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Current practice and adaptations being made for people with autism admitted to in-patient psychiatric services across the UK

Published online by Cambridge University Press:  14 May 2021

Keir Jones
Affiliation:
Intellectual Disability Department, Leicestershire Partnership NHS Trust, UK
Satheesh Gangadharan
Affiliation:
Intellectual Disability Department, Leicestershire Partnership NHS Trust, UK
Philip Brigham
Affiliation:
Cornwall Intellectual Disability Epilepsy Research (CIDER) Cornwall Partnership NHS Foundation Trust, UK
Edward Smith
Affiliation:
Autistica, UK
Rohit Shankar*
Affiliation:
Cornwall Intellectual Disability Epilepsy Research (CIDER) Cornwall Partnership NHS Foundation Trust, UK; and University of Plymouth Medical School, UK
*
Correspondence: Rohit Shankar. Email: rohit.shankar@nhs.net
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Abstract

Background

A significant number of people with autism require in-patient psychiatric care. Although the requirement to adequately meet the needs of people with autism in these settings is enshrined in UK law and supported by national guidelines, little information is available on current practice.

Aims

To describe characteristics of UK in-patient psychiatric settings admitting people with autism. Also to examine psychiatric units for their suitability, and the resultant impact on admission length and restrictive interventions.

Method

Multiple-choice questions about in-patient settings and their ability to meet the needs of people with autism and the impact on their outcomes were developed as a cross-sectional study co-designed with a national autism charity. The survey was distributed nationally, using an exponential and non-discriminatory snowballing technique, to in-patient unit clinicians to provide a current practice snapshot.

Results

Eighty responses were analysed after excluding duplications, from across the UK. Significant variation between units across all enquired parameters exist. Lack of autism-related training and skills across staff groups was identified, this becoming disproportionate when comparing intellectual disability units with general mental health units particularly regarding psychiatrists working in these units (psychiatrists: 94% specialist skills in intellectual disability units versus 6% specialist skills in general mental health units). In total, 28% of survey respondents felt people with autism are more likely to be subject to seclusion and 40% believed in-patients with autism are likely to end in segregation.

Conclusions

There is no systematic approach to supporting people with autism who are admitted to in-patient psychiatric units. Significant concerns are highlighted of lack of professional training and skill sets resulting in variable clinical practice and care delivery underpinned by policy deficiency. This could account for the reported in-patient outcomes of longer stay and segregation experienced by people with autism.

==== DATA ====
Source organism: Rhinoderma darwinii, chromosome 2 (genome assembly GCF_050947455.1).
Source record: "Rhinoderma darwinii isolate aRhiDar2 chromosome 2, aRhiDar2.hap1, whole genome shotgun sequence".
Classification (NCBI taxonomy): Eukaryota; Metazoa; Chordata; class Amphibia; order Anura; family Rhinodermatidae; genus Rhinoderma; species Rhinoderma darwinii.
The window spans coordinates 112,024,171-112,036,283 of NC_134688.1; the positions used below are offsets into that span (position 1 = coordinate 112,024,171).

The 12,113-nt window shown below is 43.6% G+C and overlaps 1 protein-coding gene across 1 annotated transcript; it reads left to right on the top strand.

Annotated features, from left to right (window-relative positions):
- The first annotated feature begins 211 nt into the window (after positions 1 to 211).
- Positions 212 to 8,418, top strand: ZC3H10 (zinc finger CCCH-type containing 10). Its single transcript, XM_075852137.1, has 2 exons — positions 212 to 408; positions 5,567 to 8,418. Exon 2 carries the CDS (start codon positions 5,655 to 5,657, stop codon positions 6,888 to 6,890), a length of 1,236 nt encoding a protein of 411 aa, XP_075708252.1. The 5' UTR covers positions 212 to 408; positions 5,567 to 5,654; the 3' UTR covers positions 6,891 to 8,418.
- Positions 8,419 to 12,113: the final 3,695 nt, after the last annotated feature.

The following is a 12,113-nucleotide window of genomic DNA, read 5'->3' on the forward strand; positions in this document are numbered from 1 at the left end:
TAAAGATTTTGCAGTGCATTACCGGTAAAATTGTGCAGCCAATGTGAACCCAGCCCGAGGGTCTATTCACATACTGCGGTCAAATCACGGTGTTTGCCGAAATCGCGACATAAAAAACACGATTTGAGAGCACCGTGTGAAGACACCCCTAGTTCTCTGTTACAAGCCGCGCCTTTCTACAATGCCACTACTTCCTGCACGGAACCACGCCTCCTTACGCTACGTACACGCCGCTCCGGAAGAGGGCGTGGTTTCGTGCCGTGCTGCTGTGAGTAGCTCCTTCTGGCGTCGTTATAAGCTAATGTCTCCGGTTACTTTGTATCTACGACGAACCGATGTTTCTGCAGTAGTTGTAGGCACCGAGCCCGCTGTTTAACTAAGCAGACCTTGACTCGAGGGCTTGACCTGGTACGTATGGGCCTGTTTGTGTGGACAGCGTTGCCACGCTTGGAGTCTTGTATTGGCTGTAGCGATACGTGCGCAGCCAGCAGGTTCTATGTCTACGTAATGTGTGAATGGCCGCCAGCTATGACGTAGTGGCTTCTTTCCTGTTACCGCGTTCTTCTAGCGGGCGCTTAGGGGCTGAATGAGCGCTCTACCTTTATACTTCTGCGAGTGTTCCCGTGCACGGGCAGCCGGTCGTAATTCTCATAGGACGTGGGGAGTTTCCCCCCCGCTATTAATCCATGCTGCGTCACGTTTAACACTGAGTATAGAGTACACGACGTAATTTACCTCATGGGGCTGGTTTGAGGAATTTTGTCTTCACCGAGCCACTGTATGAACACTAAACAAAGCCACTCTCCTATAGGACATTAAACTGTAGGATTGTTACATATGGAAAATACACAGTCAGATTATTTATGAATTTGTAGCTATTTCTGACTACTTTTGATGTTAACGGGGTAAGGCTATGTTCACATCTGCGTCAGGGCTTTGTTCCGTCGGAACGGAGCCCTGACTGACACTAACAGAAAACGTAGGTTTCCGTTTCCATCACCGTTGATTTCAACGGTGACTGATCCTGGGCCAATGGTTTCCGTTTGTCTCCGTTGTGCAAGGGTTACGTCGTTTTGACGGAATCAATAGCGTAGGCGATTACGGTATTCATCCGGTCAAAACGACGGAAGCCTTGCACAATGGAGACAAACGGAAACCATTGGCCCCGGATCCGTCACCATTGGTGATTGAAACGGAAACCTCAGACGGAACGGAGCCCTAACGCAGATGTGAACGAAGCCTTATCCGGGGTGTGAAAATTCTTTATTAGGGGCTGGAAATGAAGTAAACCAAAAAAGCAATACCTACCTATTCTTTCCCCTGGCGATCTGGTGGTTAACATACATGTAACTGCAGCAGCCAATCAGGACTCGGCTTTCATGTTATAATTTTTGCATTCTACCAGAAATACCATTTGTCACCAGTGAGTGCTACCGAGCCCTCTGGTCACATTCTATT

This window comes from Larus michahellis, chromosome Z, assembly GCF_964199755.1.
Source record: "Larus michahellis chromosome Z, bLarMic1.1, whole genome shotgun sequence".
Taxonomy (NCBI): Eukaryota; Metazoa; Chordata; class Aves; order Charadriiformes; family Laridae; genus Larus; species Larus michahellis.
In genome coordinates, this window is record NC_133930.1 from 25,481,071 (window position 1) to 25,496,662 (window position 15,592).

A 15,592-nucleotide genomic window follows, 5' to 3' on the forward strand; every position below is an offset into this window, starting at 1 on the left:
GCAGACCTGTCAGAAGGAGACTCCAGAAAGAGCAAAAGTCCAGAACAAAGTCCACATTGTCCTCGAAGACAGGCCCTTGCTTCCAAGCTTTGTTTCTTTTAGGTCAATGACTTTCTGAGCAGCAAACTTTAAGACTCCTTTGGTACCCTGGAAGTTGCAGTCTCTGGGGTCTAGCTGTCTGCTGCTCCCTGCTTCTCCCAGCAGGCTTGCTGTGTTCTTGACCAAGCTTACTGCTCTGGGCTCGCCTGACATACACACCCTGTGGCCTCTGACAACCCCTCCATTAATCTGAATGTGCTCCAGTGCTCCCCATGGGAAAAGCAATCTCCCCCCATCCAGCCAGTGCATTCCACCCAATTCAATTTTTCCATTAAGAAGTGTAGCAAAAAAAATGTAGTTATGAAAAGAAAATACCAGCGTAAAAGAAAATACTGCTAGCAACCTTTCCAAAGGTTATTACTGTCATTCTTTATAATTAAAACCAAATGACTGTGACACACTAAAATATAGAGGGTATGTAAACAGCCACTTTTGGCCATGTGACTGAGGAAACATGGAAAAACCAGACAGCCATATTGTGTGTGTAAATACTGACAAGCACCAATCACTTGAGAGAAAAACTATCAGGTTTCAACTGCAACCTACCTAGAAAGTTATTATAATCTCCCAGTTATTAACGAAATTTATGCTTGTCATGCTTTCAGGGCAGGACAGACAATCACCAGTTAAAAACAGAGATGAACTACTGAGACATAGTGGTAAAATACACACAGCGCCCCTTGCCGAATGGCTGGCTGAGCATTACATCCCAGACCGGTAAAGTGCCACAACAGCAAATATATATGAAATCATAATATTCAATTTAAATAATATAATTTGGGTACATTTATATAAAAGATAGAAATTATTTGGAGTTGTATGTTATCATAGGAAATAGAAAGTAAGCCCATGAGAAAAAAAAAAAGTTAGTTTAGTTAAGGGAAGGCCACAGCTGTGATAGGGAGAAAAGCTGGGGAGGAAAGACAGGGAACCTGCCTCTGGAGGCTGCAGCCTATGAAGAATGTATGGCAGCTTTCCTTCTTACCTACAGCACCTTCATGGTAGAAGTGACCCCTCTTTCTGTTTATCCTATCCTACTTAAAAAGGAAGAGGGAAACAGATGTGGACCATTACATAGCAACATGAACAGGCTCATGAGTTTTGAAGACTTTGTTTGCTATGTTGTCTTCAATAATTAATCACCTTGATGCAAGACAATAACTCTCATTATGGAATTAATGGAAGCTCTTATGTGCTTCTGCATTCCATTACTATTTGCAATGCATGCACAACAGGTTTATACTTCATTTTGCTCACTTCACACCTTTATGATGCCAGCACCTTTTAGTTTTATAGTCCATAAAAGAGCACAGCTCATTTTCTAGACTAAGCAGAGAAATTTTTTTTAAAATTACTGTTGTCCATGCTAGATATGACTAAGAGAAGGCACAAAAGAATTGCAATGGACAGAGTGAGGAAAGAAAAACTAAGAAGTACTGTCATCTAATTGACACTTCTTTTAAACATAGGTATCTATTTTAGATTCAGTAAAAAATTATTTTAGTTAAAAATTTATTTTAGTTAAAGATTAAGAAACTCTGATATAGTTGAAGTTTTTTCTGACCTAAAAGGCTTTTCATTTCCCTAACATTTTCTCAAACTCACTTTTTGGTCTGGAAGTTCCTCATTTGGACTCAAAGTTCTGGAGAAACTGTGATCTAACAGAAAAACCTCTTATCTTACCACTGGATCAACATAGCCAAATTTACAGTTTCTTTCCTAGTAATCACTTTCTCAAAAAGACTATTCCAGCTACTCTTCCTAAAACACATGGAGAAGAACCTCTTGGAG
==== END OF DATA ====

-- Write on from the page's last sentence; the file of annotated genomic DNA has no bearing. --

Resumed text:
Type
Papers
Creative Commons
Creative Common License - CCCreative Common License - BY
This is an Open Access article, distributed under the terms of the Creative Commons Attribution licence (http://creativecommons.org/licenses/by/4.0/), which permits unrestricted re-use, distribution, and reproduction in any medium, provided the original work is properly cited.
Copyright
Copyright © The Author(s), 2021. Published by Cambridge University Press on behalf of the Royal College of Psychiatrists

Background

Available evidence points to a significantly greater prevalence of autism spectrum disorders in people admitted to in-patient mental health services when compared with the general population.Reference Tromans, Chester, Kiani, Alexander and Brugha1,Reference Mandell, Lawer, Branch, Brodkin, Healey and Witalec2 A National Autistic Society report indicated a 7% increase in people with autism admitted to hospital in England between March 2015 and October 2018.3 This was despite the NHS England ‘Transforming Care’ programme that aimed to reduce avoidable admissions in this group. Meeting the needs of this group is particularly important within the intellectual disability population (also known as learning disability in UK health services), as between 20% and 30% of people with an intellectual disability are estimated to have comorbid autism.Reference Emerson and Baines4 Historically, people with autism are more likely to have been supported within an intellectual disability setting for behavioural and mental health concerns. This is now changing with the current political focus on their behavioural and emotional needs being met by ‘main streaming’ i.e. requiring mainstream services to make reasonable adjustments to meet the needs of their patient group with autism.5